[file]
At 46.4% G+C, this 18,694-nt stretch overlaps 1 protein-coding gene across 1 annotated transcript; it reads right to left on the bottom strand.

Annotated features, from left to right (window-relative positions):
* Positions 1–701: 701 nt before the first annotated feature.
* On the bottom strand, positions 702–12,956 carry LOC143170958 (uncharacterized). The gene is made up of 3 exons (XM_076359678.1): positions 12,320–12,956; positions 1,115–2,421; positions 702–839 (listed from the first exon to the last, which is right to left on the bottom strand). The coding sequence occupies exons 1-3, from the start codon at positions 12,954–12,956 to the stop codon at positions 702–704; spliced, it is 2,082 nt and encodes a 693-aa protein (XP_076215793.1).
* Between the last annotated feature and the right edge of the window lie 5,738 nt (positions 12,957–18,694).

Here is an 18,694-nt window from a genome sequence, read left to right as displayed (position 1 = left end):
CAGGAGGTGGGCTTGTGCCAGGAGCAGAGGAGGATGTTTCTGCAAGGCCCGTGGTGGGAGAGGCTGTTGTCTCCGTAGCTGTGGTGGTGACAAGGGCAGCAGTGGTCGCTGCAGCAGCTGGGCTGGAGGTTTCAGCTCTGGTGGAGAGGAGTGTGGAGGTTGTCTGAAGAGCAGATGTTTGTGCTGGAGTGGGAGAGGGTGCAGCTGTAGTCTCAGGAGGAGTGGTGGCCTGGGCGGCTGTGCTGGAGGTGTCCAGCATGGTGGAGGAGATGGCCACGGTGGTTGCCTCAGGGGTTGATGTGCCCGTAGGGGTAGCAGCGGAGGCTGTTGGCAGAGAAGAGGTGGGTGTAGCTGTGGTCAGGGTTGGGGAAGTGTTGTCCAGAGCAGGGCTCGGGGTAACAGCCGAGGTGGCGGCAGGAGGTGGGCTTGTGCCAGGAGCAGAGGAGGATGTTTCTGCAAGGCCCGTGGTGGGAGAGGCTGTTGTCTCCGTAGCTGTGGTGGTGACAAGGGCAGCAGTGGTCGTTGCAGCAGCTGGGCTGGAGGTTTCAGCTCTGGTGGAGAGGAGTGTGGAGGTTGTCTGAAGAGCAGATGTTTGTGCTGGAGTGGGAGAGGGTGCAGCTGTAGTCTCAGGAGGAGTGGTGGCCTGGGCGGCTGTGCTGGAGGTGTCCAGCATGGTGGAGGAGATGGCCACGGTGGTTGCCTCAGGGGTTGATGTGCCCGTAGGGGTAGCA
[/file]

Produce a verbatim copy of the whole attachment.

At 46.4% G+C, this 18,694-nt stretch overlaps 1 protein-coding gene across 1 annotated transcript; it reads right to left on the bottom strand.

Annotated features, from left to right (window-relative positions):
* Positions 1–701: 701 nt before the first annotated feature.
* On the bottom strand, positions 702–12,956 carry LOC143170958 (uncharacterized). The gene is made up of 3 exons (XM_076359678.1): positions 12,320–12,956; positions 1,115–2,421; positions 702–839 (listed from the first exon to the last, which is right to left on the bottom strand). The coding sequence occupies exons 1-3, from the start codon at positions 12,954–12,956 to the stop codon at positions 702–704; spliced, it is 2,082 nt and encodes a 693-aa protein (XP_076215793.1).
* Between the last annotated feature and the right edge of the window lie 5,738 nt (positions 12,957–18,694).

Here is an 18,694-nt window from a genome sequence, read left to right as displayed (position 1 = left end):
CAGGAGGTGGGCTTGTGCCAGGAGCAGAGGAGGATGTTTCTGCAAGGCCCGTGGTGGGAGAGGCTGTTGTCTCCGTAGCTGTGGTGGTGACAAGGGCAGCAGTGGTCGCTGCAGCAGCTGGGCTGGAGGTTTCAGCTCTGGTGGAGAGGAGTGTGGAGGTTGTCTGAAGAGCAGATGTTTGTGCTGGAGTGGGAGAGGGTGCAGCTGTAGTCTCAGGAGGAGTGGTGGCCTGGGCGGCTGTGCTGGAGGTGTCCAGCATGGTGGAGGAGATGGCCACGGTGGTTGCCTCAGGGGTTGATGTGCCCGTAGGGGTAGCAGCGGAGGCTGTTGGCAGAGAAGAGGTGGGTGTAGCTGTGGTCAGGGTTGGGGAAGTGTTGTCCAGAGCAGGGCTCGGGGTAACAGCCGAGGTGGCGGCAGGAGGTGGGCTTGTGCCAGGAGCAGAGGAGGATGTTTCTGCAAGGCCCGTGGTGGGAGAGGCTGTTGTCTCCGTAGCTGTGGTGGTGACAAGGGCAGCAGTGGTCGTTGCAGCAGCTGGGCTGGAGGTTTCAGCTCTGGTGGAGAGGAGTGTGGAGGTTGTCTGAAGAGCAGATGTTTGTGCTGGAGTGGGAGAGGGTGCAGCTGTAGTCTCAGGAGGAGTGGTGGCCTGGGCGGCTGTGCTGGAGGTGTCCAGCATGGTGGAGGAGATGGCCACGGTGGTTGCCTCAGGGGTTGATGTGCCCGTAGGGGTAGCA